7. Rose says:

    The trilliums always amaze me; yours is lovely, Frances, but even more special because of its connection to Christopher and his father. I enjoyed seeing the hemlocks and the elderberry, too; there is always something new to see in your garden!

    Thanks Rose. Plants from friends always have special meaning, and Christopher has been very generous. The hemlock cones are nearly invisible, very tiny but so beautiful with the blue and green. We have to keep our eyes open or many magical things might be missed! πŸ™‚

  8. Marguerite says:

    Frances, your Black jack photo is absolutely wonderful. These plants are so unusual and so pretty and I really like the striping on this particular one.

    Thanks Marguerite. They are little things, so far in my garden, but very photogenic. πŸ™‚

  9. Kathy says:

    That is an especially attractive Jack in the pulpit, I must say.

    It is, Kathy, and even more special since Christopher dug it for me from his beautiful mountain. πŸ™‚

  10. debsgarden says:

    My goodness! I started reading this post, and before I knew it, I had spent over thirty minutes researching baptisias. There are several native to Alabama, and now my wish list has grown longer! Thanks for the inspiration!

    Thanks Deb, my job here is now done! HA Baptisias are good native garden plants. There has been some breeding done to make some interesting colorways, too. I like them all. πŸ™‚

  11. patientgardener says:

    Oh how I wish my Arisema would flower instead of producing vast leaves only! As for Baptista I have one but it isnt a very robust plant and has never flowered since I bought it – maybe it needs to find another home

    Hi Helen, thanks for stopping by. I don’t know the secret to bloom on the Arisaemas, perhaps yours is a variety that gets a gigantic flower and has to build up steam to produce it. As for the Baptisias, they take a while to get going, some years are better than others.

  12. gail says:

    Frances, What a spectacular showing of our marvelous wildflowers~I love jack-in-the-Pulpit! Gorgeous plants~How wonderful to see them blooming and remember such a kind and good gardener. I also appreciate fleabane. (Btw, your photo makes me think of Sid the Sloth from ‘Iceage’. Who is a favorite character). Now, I am going to go back and study your photos a bit more~PPPP does looks splendid with the spirea! I am thrilled, thrilled, thrilled that you love wildflowers! xxoogail PS Thanks for the linklove.

    Thanks Gail. The Jack is a very special plant, I am glad it is happy here. The fleabane has its place, and like so many of the native weed/wildflowers here, most get pulled. We never have to worry about running out of them, like the violets. Thank you again for the PPPP. It is also next to a Husker Red Penstemon, the dark foliage is the perfect foil.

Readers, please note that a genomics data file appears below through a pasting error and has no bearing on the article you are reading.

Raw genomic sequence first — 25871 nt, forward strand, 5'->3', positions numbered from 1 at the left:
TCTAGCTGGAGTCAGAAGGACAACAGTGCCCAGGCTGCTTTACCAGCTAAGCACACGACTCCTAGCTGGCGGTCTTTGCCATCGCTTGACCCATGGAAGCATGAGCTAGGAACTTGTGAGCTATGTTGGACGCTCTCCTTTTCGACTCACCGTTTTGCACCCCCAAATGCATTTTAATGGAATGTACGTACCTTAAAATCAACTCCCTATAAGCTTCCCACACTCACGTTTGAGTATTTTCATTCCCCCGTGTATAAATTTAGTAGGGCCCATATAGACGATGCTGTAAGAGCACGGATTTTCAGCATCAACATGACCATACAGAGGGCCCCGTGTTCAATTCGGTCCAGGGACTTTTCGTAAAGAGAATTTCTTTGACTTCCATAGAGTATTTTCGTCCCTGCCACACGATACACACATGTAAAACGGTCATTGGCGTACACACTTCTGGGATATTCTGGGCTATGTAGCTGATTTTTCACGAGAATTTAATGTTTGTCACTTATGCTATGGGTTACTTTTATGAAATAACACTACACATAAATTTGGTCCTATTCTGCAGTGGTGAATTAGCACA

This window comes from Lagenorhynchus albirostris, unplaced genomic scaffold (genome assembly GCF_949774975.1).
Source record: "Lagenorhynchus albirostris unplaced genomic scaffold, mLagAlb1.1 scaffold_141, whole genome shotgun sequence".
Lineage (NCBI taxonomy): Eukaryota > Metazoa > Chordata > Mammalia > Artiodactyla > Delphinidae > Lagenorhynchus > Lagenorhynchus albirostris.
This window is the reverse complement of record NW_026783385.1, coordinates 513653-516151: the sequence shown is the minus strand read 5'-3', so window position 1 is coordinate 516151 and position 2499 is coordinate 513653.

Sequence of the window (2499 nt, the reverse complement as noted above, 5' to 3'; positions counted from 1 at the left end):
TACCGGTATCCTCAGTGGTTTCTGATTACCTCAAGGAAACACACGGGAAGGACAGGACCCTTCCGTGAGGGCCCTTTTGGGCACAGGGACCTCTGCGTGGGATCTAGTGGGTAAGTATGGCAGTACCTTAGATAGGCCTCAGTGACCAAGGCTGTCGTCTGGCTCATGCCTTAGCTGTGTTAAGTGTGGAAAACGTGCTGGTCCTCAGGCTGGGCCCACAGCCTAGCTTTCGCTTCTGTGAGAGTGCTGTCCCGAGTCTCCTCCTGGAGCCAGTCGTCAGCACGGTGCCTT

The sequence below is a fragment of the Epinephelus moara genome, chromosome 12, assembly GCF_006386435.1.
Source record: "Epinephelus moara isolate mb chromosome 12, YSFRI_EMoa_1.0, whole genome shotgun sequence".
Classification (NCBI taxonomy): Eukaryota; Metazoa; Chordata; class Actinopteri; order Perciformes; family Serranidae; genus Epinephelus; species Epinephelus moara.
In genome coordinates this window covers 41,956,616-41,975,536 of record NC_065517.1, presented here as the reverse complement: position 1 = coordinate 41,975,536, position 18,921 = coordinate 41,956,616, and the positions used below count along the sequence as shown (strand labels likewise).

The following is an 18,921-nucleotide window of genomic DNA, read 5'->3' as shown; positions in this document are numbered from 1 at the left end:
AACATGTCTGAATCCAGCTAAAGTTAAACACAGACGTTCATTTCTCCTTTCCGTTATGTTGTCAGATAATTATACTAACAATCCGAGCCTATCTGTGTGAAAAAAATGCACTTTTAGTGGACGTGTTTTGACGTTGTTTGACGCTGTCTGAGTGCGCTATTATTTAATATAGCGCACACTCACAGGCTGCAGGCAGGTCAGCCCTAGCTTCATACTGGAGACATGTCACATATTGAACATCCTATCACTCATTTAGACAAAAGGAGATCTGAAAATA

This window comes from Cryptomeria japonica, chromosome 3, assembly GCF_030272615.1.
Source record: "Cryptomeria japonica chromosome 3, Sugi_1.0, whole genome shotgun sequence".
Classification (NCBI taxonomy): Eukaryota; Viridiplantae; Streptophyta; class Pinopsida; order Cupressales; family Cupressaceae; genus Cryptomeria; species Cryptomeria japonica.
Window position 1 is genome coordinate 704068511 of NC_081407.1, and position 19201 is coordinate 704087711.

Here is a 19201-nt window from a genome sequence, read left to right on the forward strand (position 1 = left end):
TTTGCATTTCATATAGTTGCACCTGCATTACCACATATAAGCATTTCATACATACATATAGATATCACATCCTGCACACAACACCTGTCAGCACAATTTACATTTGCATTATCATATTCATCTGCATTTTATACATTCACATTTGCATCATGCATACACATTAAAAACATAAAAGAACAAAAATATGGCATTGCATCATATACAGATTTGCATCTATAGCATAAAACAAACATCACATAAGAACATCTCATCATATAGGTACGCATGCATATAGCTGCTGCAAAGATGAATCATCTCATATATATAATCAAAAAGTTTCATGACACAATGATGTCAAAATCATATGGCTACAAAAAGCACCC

13. Lisa at Greenbow says:

    So many lovely natives Frances. Ilove the hemlocks. Those cones are beautiful.

    Thanks Lisa. Those cones are very tiny and difficult to even see. I accidentally found them when photographing the new growth one year, not seeing them until uploading the images. πŸ™‚

  14. I too have been captivated by the arising fern fronds. They look like something different every day. That Arisaema is quite the treasure.

    Hi MMD, thanks for visiting. There is nothing like the emerging fiddleheads, and gifts of plants from dear friends. πŸ™‚

  15. Sheila Read says:

    You have a gift for capturing the beauty of nature. I love the photo of the cone and the ferns emerging. Stunning. I, too, am a big fan of phlox – a charming and long-blooming plant.
    I hope you see (and photograph) the hummingbirds soon. I’ve seen them a couple of times this spring, but they don’t yet seem to be regular visitors.

    Hi Sheila, thanks for those kind words. I will be trying to capture the hummingbirds on pixels this season. We see them often, as there are many flowers here that appeal to them, and we have a feeder next to the house for a closer look. πŸ™‚

  16. Hope all is OK in your immediate neck of the woods. I,ve just been reading about the recent bout of tornados.

    Thanks for the good thoughts, Rob. There was much death and devastation in this area due to those strong strongs. We are safe and with no damage here.

  17. Lola says:

    Love Jack. Never saw one with colors like that.
    Did you ever make a pie with the Elderberries?
    My DIL did. They have 2 trees in their back yard.

    Thanks Lola. There are never any berries left for humans from the elderberry bushes, the birds adore them. I don’t mind at all. We have plenty of food to eat. πŸ™‚

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  19. Joan Carroll says:

    The unknown flower in your camera appears to be celosia, cockscomb. Look forward to reading your blog every week.

    Hi Joan, thanks for reading. I appreciate the help, but don’t believe this plant to be a Celosia. Those are not hardy here and would not be blooming until much later in the season if self sown. The leaf, which I did not show properly, suggests that is a geranium of some sort. Thanks anyway! πŸ™‚

  20. Frances, I so enjoyed this. I’m sorry I missed out on Wildflower Week, but I am living vicariously through you and Gail. Cheers!~~Dee

    Cheer and pip, pip, Dee, thanks for visiting. We look forward to reading about your exciting travels! πŸ™‚